When students have a habit of monkeying around, another art project can help them learn good manner and offer visual and verbal cues to get in line. Educator Michelle Sullenberger, on Scholastic.com, advocates “reading the book Manners at School by Carrie Finn. This read-aloud is a great springboard for teaching and reviewing classroom manners such as lining up quietly, raising your hand, listening, sharing, and cleaning up.” After reading the book, the teacher pairs the students and they share ideas for good manners in the classroom, lunchroom, hall, and on the playground. Each child chooses one of the manners to write on the front of a monkey cutout. Pin the monkeys to a bulletin board display of Monkey Manners.Make unruly kids pay attention in class by teaching phonics “It makes for a great visual reminder of the responsibility, respect, and kindness we expect in our classroom,” says Sullenberger. “Throughout the year, the simple phrase of ‘No Monkey Business’ is all it takes for a quick reminder to use manners.”

4. Play the Good Behavior Game

The National Registry of Evidence-based Programs and Practices discusses the “The Good Behavior Game,” which uses a classroom-wide game format with teams and rewards to socialize children to the role of student and reduce aggressive, disruptive classroom behavior.

In the classroom, “the teacher assigns all children to one of three teams with an equal number of girls and boys; aggressive, disruptive children; and shy, socially isolated children,” says NREPP. How the game works: Basic rules of student behavior are posted, and the whole team is rewarded if team members commit a total of four or fewer infractions of the classroom rules during game periods.

5. Take Advantage of Teachable Moments

Etiquette author Letitia Baldrige links manners with kindness and good human relations, advocating the following:

  • Advise children of behavioral expectations ahead of time
  • Point out to children observed acts of kindness and manners
  • Admit your mistake if a child catches you using bad manners; discuss other ways you could have handled the situation

Through exercise, art, collaboration, team games and positive mentoring, your unruly students can learn good manners, along with learning how to read, write and spell. It’s important to remember that good manners are something learned, not gifted at birth. Respectful behavior can grow from the outside in, helping students with self-esteem issues reaching far beyond the classroom.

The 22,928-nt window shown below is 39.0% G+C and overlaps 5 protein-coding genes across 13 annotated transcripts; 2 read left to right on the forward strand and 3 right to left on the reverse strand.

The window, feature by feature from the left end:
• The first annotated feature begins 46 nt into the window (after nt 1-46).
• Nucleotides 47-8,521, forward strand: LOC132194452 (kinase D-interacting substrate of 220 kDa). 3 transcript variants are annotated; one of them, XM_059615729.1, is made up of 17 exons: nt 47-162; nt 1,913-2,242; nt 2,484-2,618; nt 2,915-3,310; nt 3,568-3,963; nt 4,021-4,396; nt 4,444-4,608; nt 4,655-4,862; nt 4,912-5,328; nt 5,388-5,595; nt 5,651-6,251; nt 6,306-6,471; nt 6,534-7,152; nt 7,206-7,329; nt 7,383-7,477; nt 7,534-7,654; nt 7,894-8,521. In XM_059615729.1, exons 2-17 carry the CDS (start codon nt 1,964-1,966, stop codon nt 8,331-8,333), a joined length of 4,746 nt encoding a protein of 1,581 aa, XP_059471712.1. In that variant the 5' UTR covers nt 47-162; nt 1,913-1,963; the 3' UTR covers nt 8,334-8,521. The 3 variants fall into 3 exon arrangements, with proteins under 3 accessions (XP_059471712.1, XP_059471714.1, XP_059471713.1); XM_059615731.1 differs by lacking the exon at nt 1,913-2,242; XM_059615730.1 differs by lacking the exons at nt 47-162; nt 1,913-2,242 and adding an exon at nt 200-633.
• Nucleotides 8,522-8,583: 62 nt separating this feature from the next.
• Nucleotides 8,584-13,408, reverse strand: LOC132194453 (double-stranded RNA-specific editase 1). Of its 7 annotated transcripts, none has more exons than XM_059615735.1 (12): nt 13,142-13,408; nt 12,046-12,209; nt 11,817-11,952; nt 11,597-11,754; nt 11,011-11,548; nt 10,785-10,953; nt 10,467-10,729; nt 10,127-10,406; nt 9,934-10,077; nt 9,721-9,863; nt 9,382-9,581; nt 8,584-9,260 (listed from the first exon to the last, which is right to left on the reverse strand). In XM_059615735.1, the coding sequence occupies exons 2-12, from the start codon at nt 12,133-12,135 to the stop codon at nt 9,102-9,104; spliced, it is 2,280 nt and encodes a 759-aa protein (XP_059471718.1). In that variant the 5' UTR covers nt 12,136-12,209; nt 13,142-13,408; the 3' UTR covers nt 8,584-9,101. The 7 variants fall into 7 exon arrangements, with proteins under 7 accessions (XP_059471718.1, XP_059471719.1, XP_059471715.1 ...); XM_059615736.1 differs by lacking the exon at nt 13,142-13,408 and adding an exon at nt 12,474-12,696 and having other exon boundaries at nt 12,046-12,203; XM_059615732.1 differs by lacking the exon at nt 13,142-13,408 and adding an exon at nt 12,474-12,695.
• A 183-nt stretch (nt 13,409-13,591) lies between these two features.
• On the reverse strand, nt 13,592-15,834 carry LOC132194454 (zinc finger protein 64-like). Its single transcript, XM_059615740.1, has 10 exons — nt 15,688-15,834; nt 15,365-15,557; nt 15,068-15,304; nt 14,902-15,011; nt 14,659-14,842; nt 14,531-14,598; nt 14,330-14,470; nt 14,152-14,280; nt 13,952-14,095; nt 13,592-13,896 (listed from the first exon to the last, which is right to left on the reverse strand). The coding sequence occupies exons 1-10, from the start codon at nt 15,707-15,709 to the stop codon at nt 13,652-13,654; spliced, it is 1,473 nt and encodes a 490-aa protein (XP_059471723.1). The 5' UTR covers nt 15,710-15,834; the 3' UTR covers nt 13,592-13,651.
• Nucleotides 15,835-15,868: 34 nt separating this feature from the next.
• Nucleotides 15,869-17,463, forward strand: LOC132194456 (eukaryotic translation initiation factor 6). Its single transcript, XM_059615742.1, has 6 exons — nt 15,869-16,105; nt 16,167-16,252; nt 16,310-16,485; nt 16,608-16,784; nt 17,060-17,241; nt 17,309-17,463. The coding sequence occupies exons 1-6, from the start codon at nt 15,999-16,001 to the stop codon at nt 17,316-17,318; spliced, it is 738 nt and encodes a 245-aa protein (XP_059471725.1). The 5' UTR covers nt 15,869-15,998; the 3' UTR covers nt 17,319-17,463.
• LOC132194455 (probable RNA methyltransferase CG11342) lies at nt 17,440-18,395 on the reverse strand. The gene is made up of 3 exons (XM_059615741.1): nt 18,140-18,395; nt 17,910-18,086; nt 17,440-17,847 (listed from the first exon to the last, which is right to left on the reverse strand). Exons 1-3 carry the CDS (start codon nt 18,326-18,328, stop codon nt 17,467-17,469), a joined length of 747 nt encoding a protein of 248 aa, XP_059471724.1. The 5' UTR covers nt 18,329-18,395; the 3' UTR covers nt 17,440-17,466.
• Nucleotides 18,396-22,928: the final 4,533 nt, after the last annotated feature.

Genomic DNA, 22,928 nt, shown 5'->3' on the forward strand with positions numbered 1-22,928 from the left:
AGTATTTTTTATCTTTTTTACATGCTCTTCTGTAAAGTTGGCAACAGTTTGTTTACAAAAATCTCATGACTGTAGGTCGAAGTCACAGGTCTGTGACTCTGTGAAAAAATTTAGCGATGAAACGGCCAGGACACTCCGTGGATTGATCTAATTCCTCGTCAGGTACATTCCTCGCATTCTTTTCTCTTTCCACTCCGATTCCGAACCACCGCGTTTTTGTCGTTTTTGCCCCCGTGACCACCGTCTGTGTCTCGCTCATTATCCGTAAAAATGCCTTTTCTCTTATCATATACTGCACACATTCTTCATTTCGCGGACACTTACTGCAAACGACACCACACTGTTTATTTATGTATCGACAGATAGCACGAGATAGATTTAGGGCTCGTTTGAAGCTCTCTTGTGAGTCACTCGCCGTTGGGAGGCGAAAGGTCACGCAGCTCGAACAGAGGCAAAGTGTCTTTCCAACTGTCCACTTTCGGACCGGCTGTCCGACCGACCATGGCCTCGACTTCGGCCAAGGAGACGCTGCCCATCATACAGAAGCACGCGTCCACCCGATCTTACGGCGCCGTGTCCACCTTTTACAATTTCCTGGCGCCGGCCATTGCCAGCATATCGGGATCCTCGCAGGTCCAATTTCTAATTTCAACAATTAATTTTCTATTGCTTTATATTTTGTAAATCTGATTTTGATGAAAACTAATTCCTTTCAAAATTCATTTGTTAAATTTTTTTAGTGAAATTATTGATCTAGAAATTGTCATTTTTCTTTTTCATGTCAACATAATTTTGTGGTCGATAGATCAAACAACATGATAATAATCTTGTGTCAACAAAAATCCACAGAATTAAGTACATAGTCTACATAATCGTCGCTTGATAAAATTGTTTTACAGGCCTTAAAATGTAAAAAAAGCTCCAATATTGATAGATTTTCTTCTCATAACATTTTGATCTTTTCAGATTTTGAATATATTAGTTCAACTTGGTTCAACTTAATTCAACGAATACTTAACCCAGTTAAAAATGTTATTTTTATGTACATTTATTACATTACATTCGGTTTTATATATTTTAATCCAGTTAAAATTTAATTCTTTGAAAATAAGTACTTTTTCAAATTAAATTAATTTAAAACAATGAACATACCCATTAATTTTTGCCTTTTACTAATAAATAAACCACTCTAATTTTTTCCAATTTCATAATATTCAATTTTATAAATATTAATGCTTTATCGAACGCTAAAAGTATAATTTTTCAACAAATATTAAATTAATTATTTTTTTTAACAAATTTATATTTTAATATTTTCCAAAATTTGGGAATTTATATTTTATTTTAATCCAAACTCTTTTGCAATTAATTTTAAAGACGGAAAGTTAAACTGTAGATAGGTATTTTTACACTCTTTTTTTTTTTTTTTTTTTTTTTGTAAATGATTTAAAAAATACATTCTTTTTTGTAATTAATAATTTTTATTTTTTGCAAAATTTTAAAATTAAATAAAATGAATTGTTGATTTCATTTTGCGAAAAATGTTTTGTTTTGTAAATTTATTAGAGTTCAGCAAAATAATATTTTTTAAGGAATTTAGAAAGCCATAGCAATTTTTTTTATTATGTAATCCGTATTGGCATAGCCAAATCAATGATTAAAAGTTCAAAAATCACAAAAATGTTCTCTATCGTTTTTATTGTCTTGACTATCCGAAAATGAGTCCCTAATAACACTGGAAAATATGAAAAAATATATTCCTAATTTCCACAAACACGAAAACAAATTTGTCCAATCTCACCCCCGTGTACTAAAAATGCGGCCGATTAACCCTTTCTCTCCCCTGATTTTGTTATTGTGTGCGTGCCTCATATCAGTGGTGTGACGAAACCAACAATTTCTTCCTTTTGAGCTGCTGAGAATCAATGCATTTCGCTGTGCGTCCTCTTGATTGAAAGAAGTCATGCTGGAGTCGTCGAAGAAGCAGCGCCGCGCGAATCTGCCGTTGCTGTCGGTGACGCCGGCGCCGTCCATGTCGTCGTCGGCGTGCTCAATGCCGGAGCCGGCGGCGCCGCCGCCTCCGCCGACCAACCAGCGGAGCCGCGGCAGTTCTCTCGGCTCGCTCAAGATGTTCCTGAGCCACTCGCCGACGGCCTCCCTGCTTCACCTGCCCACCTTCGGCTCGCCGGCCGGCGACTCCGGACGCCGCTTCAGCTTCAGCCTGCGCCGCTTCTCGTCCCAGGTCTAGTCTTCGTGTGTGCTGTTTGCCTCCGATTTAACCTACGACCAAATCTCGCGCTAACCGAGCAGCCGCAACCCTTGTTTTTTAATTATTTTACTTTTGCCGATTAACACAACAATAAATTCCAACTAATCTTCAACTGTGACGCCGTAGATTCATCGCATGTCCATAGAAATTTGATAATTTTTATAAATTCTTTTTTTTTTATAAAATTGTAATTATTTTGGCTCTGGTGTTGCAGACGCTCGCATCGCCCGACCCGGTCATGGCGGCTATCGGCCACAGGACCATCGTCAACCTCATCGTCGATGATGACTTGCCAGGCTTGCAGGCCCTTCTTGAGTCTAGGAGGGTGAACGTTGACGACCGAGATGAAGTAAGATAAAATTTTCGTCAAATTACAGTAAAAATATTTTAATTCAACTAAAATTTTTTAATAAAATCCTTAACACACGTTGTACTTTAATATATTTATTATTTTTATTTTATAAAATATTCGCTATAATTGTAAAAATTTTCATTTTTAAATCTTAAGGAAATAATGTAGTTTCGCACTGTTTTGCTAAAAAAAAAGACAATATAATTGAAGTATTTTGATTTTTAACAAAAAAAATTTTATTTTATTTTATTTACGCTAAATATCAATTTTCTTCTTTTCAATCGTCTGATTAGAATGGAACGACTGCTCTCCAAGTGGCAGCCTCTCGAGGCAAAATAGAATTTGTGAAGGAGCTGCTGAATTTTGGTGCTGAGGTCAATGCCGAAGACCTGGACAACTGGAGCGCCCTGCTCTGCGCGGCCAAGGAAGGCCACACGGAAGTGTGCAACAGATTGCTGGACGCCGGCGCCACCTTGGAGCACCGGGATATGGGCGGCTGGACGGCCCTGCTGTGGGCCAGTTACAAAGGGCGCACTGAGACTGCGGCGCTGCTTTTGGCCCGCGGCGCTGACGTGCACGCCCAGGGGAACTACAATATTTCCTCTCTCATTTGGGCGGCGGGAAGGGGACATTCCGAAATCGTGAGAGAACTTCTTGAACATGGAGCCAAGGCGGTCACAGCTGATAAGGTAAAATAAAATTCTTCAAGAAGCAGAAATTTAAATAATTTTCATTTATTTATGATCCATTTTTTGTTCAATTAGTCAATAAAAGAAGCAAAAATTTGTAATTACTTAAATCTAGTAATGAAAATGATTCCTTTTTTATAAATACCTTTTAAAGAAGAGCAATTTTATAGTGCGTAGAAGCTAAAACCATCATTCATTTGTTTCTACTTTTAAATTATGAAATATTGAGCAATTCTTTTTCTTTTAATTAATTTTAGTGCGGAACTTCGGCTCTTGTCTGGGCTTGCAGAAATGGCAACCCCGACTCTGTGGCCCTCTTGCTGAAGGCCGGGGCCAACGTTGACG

Resources for Parents

• “Can Jumping Help Your Kids Learn Math?” from Education.com

• “Classroom Success Requires Good Etiquette,” Baltimore Times

• “School Manners and Student Behavior,” Building Blocks for a Healthy Future, U.S. Department of Health & Human Services

• “Simple Ideas for Establishing Classroom Rules and Manners,” Scholastic.com

• “The Good Behavior Game,” National Registry of Evidence-based Programs and Practices

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Five Things Every Super-Mom Knows

How Does She Do It?

Five Things Every Super-Mom Knows

Home schooling your child is a huge commitment. But you knew that when you decided to do it. What you might not have realized, however, is how taxing the days can be when you’re Five Things Every Super-Mom Knows when teaching phonicsthe teacher, coach, field trip leader, mother, nurse, shopper, and personal advisor. Then your husband shows up. It’s enough to make a homeschool mom pull out her hair and run screaming through the streets.

So we checked in with five successful super-moms who home school their children, run their households, support their friends, nurture their marriages, and still have time left over for themselves. With these five easy tips, you’ll be wearing a Super-Mom cape, too, leaping tall buildings in a single bound, and saving mankind – or at least your own sanity – while you’re at it.